Afternoon tea for Newtonhill’s Tom

An afternoon tea will be held to raise funds for a memorial of Tom in the village.
An afternoon tea will be held to raise funds for a memorial of Tom in the village.

Friends and neighbours of Tom McGregor, a well-known Newtonhill resident who died earlier this year, are holding an afternoon tea this week.

Funds raised from the afternoon tea this Saturday (August 29) will go towards a memorial to remember him within the village.

The event, which will take place at the Skateraw Hall from 2-4pm and cost £4, was the idea of Tom’s neighbours Jim Woodley and Thelma Wilson.

Tom was 83-years-old when he died in April, and until that moment he was a keen gardener attending to his garden and allotment every single day, come rain or shine.

He was a retired farmer from Skilmafilly, Auchnagatt and moved to Newtonhill with his sister Elizabeth and sheepdog Meg when they inherited a cottage and smokehouse on Skateraw Road.

The land and farming was Tom’s life, a way of living that remained ingrained in him until his death. Nothing went to waste and everything had a use, from scrap wood to old paint.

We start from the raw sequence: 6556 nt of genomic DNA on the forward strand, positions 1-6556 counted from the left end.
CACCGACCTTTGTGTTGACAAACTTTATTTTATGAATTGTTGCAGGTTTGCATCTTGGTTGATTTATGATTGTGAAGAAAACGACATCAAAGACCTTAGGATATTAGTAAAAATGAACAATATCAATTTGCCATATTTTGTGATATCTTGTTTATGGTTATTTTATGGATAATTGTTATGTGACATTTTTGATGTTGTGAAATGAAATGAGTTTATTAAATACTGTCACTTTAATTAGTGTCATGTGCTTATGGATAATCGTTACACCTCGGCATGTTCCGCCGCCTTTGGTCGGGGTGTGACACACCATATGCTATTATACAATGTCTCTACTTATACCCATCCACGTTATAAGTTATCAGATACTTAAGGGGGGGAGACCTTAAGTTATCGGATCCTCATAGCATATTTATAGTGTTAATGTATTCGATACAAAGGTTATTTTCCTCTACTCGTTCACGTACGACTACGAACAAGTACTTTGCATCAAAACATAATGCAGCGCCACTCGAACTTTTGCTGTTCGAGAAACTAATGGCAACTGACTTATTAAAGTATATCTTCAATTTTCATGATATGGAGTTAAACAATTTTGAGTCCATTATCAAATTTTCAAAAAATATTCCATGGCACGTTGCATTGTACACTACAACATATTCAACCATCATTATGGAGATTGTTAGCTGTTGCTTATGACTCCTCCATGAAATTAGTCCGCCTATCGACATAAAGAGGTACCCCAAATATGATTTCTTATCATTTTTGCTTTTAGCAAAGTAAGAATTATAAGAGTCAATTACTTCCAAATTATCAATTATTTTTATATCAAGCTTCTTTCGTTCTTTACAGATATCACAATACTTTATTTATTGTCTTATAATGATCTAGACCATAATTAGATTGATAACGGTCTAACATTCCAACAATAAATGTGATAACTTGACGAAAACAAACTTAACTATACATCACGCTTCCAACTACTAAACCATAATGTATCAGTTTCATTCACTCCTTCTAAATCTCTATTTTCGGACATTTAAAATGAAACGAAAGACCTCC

He transformed the untamed garden of the smokehouse until it sprung with all things bright and beautiful. The petals of the flowers as perfect as you’d see at a flower show and not a dying plant in sight, even in the harshest of weather. Every single space was taken up by delicate, bright coloured plants, some quite ladylike and precious for such a practical man.

They were, however, often planted within old fertiliser tubs, buckets or scrap wood. He grew things, he built things, he created things.

Tom took great pride in entering various horticultural shows in Stonehaven, with the precision and attention to detail conspicuous and consistent.

He’d proudly show off his entries, all laid out in a orderly manner. A few days later, he’d be showing off his medals with the same smile and modesty.

What he grew wasn’t only great for winning medals, they also fed most of Skateraw Road and the surrounding area.

Many residents were often greeted at their front door by a bucket-full of tatties, beetroot or turnips. He was popular in the village with neighbours, fellow bowlers and gardening enthusiasts.

To many of his neighbours he played the role of unofficial neighbourhood watch, bin-day reminder and parcel-signer, while being a gentleman with good stories and a true Oor Wullie sense of humour.